Can Philanthropy Save These Big City Newspapers?

In a recent post titled "Can Philanthropy Save the New Republic?," we articulated a hypothetical scenario whereby the century-old magazine could transform into a nonprofit kept afloat with philanthropic dollars.

As it turns out, it looks like we'll have some real-time results to draw from about 139 miles north of TNR's Washington, D.C. headquarters in Philadelphia, where, according to the New York Times, H.F. Lenfest, the owner of the Philadelphia Inquirer, the Philadelphia Daily News and Philly.com, donated the publications to a newly formed nonprofit journalism institute.

The plight of Lenfest's two print publications will likely sound familiar to someone like Chris Hughes. The Inquirer and Daily News continue to grapple with plummeting circulation and shrinking ad dollars. Readers continue their exodus to free online outlets. And the industry-saving business models, the kind envisioned by Hughes and his Silicon Valley-bred colleagues at the TNR, have yet to materialize.

Lenfest saw the writing on the wall and concluded that the best way to ensure his publications' long-term survival was to fold them into a nonprofit structure. "My goal is to ensure that the journalism traditionally provided by the printed newspapers is given a new life and prolonged, while new media formats for its distribution are being developed," Lenfest said.

And so Lenfest ceded ownership of the Philadelphia Media Network, which controls the three news outlets, to the Institute for Journalism in New Media. The institute, which was created at Lenfest’s behest, will operate under the Philadelphia Foundation. The nitty-gritty of the ownership structure is as follows:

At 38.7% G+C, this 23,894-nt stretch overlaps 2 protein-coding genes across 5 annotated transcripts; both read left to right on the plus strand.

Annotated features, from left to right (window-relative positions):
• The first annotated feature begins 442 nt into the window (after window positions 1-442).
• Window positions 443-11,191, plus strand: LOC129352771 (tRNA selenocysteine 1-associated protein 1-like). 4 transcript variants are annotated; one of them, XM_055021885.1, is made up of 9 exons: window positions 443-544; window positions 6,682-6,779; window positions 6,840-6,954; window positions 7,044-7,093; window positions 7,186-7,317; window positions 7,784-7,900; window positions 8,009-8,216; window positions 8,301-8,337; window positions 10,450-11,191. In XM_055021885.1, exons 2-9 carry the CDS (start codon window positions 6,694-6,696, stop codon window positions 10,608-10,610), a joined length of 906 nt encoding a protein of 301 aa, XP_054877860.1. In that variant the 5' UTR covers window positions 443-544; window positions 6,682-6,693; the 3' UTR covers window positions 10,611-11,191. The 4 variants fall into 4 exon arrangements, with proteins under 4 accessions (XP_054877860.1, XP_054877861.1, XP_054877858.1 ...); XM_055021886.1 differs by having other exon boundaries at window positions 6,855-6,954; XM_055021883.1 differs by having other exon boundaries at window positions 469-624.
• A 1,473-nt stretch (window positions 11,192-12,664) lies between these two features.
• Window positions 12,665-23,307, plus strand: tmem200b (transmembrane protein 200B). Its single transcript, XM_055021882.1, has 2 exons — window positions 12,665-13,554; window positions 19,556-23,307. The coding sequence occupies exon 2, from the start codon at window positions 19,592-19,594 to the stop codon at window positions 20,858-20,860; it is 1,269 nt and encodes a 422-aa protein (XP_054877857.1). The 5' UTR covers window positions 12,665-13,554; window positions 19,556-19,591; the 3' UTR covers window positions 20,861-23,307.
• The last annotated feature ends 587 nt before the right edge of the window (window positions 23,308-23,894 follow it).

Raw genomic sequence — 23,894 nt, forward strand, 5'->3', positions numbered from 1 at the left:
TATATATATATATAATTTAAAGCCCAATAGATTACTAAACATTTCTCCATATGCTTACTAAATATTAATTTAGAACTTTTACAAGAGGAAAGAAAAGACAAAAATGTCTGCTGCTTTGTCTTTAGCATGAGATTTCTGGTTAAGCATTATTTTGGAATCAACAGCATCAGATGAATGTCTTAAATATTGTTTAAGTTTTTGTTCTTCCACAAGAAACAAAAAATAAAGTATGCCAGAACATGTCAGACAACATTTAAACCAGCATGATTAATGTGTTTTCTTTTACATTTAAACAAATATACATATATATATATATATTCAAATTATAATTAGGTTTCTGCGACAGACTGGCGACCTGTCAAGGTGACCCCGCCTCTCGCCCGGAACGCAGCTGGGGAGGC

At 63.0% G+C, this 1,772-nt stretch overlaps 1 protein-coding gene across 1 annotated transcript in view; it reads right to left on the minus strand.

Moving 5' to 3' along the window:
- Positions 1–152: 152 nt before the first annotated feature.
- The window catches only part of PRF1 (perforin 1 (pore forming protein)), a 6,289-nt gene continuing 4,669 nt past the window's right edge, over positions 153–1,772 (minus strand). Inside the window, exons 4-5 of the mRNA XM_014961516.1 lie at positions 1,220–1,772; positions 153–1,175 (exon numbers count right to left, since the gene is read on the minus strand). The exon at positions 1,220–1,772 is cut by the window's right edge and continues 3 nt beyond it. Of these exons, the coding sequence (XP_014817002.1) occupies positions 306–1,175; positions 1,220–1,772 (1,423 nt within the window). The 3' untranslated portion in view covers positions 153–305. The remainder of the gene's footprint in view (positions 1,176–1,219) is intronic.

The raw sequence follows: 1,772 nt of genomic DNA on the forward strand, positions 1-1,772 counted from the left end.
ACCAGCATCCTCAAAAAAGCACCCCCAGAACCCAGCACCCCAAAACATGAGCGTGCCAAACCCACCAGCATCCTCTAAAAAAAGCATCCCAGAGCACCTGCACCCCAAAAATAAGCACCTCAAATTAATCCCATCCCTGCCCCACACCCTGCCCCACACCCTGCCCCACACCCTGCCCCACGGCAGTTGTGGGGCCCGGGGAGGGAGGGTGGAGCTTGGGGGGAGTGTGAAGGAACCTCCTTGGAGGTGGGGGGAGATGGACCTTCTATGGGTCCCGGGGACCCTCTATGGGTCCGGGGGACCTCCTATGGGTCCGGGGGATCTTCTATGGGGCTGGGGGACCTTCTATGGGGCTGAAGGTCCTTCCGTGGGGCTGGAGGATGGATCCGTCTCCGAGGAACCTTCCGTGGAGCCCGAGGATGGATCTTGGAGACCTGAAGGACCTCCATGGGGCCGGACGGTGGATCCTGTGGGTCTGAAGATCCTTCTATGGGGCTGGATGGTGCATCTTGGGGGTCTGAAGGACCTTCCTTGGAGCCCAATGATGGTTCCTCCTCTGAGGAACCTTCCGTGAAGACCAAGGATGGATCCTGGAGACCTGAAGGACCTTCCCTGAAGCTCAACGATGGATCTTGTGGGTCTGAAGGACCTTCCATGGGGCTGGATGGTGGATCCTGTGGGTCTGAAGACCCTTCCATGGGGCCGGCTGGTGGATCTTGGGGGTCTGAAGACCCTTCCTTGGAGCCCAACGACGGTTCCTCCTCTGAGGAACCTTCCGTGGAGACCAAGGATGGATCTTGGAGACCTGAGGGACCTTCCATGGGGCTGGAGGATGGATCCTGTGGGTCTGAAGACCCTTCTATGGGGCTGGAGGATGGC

Philadelphia Media Network will remain a for-profit business, with its own independent board and management, and will operate as a taxable subsidiary of the institute. Individuals, corporations and foundations can donate to the institute and will be able to specify that the tax-deductible contributions be used to support journalism projects at the three publications. The institute will be run by a board of managers.

That ownership structure isn't entirely unusual. As the Times piece notes, the Poynter Institute owns the Tampa Bay Times. National dailies like the Washington Post and the Los Angeles Times get cash from foundations like Ford, while other organizations like ProPublica and the Marshall Project operate as nonprofits.

It's also worth mentioning that Lenfest donated $20 million to the institute’s endowment. As we've noted elsewhere, the idea of a nonprofit journalism organization beholden to a disproportionately generous funder can raise serious conflict-of-interest issues. Then again, the endowment comes at a time in which Lenfest's foundation is planning for its final years of operation. At the ripe age of 85, we don't anticipate Lenfest to turn into some micromanaging mega-donor with an agenda. Rather, the more pressing question is if the institute can create a diversified funding model built on donors, advertisers and subscribers.

Can philanthropy save the New Republic? Maybe. But until then, let's see if it can save the Philadelphia Inquirer and the Philadelphia Daily News.